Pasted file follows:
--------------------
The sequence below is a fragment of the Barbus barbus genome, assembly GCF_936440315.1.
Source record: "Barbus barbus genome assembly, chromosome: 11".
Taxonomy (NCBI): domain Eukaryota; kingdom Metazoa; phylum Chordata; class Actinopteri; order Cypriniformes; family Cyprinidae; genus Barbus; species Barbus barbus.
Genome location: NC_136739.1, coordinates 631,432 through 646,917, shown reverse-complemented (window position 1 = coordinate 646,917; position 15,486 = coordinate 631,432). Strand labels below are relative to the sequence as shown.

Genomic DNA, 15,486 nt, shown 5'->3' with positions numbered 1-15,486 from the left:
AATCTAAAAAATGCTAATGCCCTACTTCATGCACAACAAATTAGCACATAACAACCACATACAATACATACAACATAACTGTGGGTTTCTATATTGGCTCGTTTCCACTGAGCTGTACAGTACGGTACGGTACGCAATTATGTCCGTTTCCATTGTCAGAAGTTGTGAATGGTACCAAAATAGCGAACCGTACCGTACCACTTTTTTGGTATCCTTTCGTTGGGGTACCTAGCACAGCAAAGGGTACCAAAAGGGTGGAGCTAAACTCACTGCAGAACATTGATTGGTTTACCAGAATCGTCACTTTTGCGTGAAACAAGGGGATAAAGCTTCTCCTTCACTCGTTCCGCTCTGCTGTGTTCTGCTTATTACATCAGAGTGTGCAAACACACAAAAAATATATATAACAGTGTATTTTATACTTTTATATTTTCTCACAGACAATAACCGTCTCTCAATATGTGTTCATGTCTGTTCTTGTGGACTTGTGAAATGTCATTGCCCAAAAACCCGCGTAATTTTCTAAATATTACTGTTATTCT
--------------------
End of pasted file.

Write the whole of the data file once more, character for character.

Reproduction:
The sequence below is a fragment of the Barbus barbus genome, assembly GCF_936440315.1.
Source record: "Barbus barbus genome assembly, chromosome: 11".
Taxonomy (NCBI): domain Eukaryota; kingdom Metazoa; phylum Chordata; class Actinopteri; order Cypriniformes; family Cyprinidae; genus Barbus; species Barbus barbus.
Genome location: NC_136739.1, coordinates 631,432 through 646,917, shown reverse-complemented (window position 1 = coordinate 646,917; position 15,486 = coordinate 631,432). Strand labels below are relative to the sequence as shown.

Genomic DNA, 15,486 nt, shown 5'->3' with positions numbered 1-15,486 from the left:
AATCTAAAAAATGCTAATGCCCTACTTCATGCACAACAAATTAGCACATAACAACCACATACAATACATACAACATAACTGTGGGTTTCTATATTGGCTCGTTTCCACTGAGCTGTACAGTACGGTACGGTACGCAATTATGTCCGTTTCCATTGTCAGAAGTTGTGAATGGTACCAAAATAGCGAACCGTACCGTACCACTTTTTTGGTATCCTTTCGTTGGGGTACCTAGCACAGCAAAGGGTACCAAAAGGGTGGAGCTAAACTCACTGCAGAACATTGATTGGTTTACCAGAATCGTCACTTTTGCGTGAAACAAGGGGATAAAGCTTCTCCTTCACTCGTTCCGCTCTGCTGTGTTCTGCTTATTACATCAGAGTGTGCAAACACACAAAAAATATATATAACAGTGTATTTTATACTTTTATATTTTCTCACAGACAATAACCGTCTCTCAATATGTGTTCATGTCTGTTCTTGTGGACTTGTGAAATGTCATTGCCCAAAAACCCGCGTAATTTTCTAAATATTACTGTTATTCT